This little heap of navy and electric blue aran-weight 100% wool cost me the pip-squeaking sum of £3.98 from the Shelter shop today. They had a couple of binfuls of yarn, in fact, but while much of it was delightful after its own 80s acrylic style (has anyone in the knittiverse ever knit with Lee Target "Poodle", and can you tell me if it lived up to its name?), this stuff was the real bargain. The colours (to which I've done a hideous injustice with my camera phone) are strong and vibrant; the wool is soft, clean and, well, wool.

For those who care, here are the specs.

Navy: Emu aran 100% pure new wool, 50g (no yardage), shade 6179, made in England by Emu Wools Ltd Bradford. "EMU LEAFLET INSTRUCTIONS SHOULD BE USED WITH THIS YARN", shouts the label.

Blue: Sunbeam aran-knit Irish aran bainin wool, pure new wool, 50g (no yardage), shade 64 blue fin, Richard Ingham & co. Ltd, Pudsey, Yorkshire.

One of these colours will be reincarnated shortly as Ester. The other, possibly a neck-down cabled cardigan (I am prepared to live with the dire consequences of not using Emu leaflet instructions).

EDIT: I mistakenly blamed Robin for the Poodle wool. Actually, it was made by Lee Target (I've now corrected this above), and I went back yesterday to capture it in all its poodle-y glory. Feast your eyes on this. And then scrub them clean with wool wash.

Wednesday, 14 March 2007


Some of these...

... one of these...

... and some of these.

I have to be patient, though. I've got to wait two weeks to payday before I can buy the wool, and write a chapter before I can really get my knit on.

Slip, slip, knitwrong

I have been doing my SSKs wrong. Look at them, not leaning left at all but brazenly veering right. They mock me as they pervert my fully-fashioned shaping into zig-zaggery. They laugh at me, knowing I have not the patience nor the inclination to rip.

How has this come about? I've been thoughtlessly slipping purlwise rather than knitwise (presumably because I have acquired a brainless conviction that all slipping is done purlwise; the instructions I learned from are definitely correct). Would a non-knitter notice? I don't think so, and I hope that even a knitter would have to be hyper-critical to pick up a few faulty decrease made in dark-coloured dk-weight yarn. I am not planning on subjecting my Picovoli to that kind of inspection. I am all about forwards not backwards with this thing. That's a manifesto, my friends. It may even be a maknitfesto.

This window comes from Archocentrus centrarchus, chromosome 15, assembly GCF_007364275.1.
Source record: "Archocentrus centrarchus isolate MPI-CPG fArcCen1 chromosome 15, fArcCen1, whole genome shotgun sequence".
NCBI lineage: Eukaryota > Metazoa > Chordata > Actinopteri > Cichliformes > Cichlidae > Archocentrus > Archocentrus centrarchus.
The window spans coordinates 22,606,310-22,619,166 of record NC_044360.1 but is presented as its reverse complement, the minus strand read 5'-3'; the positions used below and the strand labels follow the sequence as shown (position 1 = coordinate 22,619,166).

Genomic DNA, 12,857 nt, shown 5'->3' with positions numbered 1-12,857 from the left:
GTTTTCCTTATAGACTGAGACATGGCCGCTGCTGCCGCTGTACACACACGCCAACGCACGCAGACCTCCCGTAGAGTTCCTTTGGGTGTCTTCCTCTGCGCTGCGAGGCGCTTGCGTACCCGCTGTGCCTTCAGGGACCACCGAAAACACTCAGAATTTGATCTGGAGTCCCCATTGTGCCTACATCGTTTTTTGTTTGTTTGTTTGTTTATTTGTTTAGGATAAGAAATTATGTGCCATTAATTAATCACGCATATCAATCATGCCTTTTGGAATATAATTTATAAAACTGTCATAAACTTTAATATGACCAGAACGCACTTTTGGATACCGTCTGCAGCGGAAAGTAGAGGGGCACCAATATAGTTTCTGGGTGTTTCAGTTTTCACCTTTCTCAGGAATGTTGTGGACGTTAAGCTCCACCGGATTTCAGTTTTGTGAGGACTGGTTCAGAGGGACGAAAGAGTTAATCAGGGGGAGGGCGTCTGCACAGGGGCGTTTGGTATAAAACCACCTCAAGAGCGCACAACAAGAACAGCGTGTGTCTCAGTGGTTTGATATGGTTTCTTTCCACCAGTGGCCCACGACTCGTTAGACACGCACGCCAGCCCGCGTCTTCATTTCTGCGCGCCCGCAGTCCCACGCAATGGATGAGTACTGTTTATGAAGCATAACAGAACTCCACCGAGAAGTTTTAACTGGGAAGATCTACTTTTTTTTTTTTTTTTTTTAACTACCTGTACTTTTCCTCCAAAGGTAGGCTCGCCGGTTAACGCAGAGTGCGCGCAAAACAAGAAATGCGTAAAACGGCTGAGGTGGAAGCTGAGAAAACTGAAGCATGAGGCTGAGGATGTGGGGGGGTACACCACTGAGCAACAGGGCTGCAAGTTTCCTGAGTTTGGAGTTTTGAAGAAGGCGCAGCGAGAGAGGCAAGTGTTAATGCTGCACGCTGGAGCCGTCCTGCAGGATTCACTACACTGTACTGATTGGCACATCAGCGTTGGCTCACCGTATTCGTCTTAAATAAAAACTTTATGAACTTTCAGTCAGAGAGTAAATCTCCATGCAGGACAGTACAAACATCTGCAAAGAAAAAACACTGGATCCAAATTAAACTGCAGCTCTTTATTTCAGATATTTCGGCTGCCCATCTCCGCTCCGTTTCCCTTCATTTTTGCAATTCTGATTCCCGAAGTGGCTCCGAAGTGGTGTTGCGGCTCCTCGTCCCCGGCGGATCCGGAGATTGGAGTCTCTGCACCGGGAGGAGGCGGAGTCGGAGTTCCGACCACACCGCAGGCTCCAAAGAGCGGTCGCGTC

Monday, 12 March 2007

Picovoli apace

This morning I found some greengage jam stuck to my foot in the kitchen, which was the last hint I needed to remind me to wash the floor. So I nobly sacrificed my morning knit time in order that my family might live in relative hygiene - which means that Picovoli is where I left it last night, just at the end of the waist decreases after six days of knitting. Doesn't that look excitingly like a wearable garment? Thank-you, top-down knitting in the round, for gratifying my impatience!

This is not a bad workrate for me, so I had better confess to my knitwrongs before I'm accused of betraying my blog title. Well I've mysteriously lost two stitches at one underarm (probably by overzealous k2tog-ing to tidy up the stitches either side of the mid-row cast-on), and my picked-up short-row wraps on the right side look like this (see right): not exactly monstrous, but not the perfect, invisible result I was hoping for. However, as they're discretely positioned under the arm hole and won't be seen, I can't bring myself to rip back and fix them. I'll just do better next time, and given that the short rows make for a pretty much perfect fit, I think I'll be making much use of them from now on, so I'll get my chance to get them right.

I'm now on ball 4 out of the 7 balls of Rowan Wool Cotton I snagged on eBay, so I'm planning on continuing the top to upper-thigh length and wearing it as a tunic. Apart from that, and the addition of the short rows (borrowed from White Lies Designs' Shapely Tank Top), and the loss of the 2 stitches, and the colour accent around the edges, I'm following the pattern exactly as written - and hail to the Grumperina, for it is a very fine pattern indeed with beautifully conceived shaping. My yarn, while not the recommended yarn for the pattern, gives the combination of drape and warmth I want for a Spring tunic and is soft to knit. It's also machine washable, which is the practical choice if you are, like me, liable to find clots of jam adhering to you first thing in the morning.

Sunday, 11 March 2007

Knit wrongs

All of a sudden, I blog! Although I feel I should confess before I start that this has little enough to recommend it as a knitblog. There is no virtuoso knitting here, no delightful and puzzling new creations, not even an underlying narrative of personal tragedy for your voyeuristic delight; only a record of my ongoing efforts to become an independent knitter, while somehow reining in a family and a thesis. In fact, I'm going to kiss you, reader, because if you're here, you probably already know me.